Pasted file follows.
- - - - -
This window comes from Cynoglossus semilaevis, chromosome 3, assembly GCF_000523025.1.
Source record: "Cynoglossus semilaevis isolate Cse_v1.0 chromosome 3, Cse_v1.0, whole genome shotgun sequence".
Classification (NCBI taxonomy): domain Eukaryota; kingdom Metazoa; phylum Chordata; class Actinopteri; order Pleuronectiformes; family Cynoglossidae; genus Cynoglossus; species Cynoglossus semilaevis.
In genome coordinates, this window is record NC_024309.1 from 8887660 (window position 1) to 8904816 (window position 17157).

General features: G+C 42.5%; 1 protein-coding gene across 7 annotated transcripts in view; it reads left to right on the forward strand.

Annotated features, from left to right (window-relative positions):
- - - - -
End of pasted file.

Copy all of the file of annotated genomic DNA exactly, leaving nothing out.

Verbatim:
This window comes from Cynoglossus semilaevis, chromosome 3, assembly GCF_000523025.1.
Source record: "Cynoglossus semilaevis isolate Cse_v1.0 chromosome 3, Cse_v1.0, whole genome shotgun sequence".
Classification (NCBI taxonomy): domain Eukaryota; kingdom Metazoa; phylum Chordata; class Actinopteri; order Pleuronectiformes; family Cynoglossidae; genus Cynoglossus; species Cynoglossus semilaevis.
In genome coordinates, this window is record NC_024309.1 from 8887660 (window position 1) to 8904816 (window position 17157).

General features: G+C 42.5%; 1 protein-coding gene across 7 annotated transcripts in view; it reads left to right on the forward strand.

Annotated features, from left to right (window-relative positions):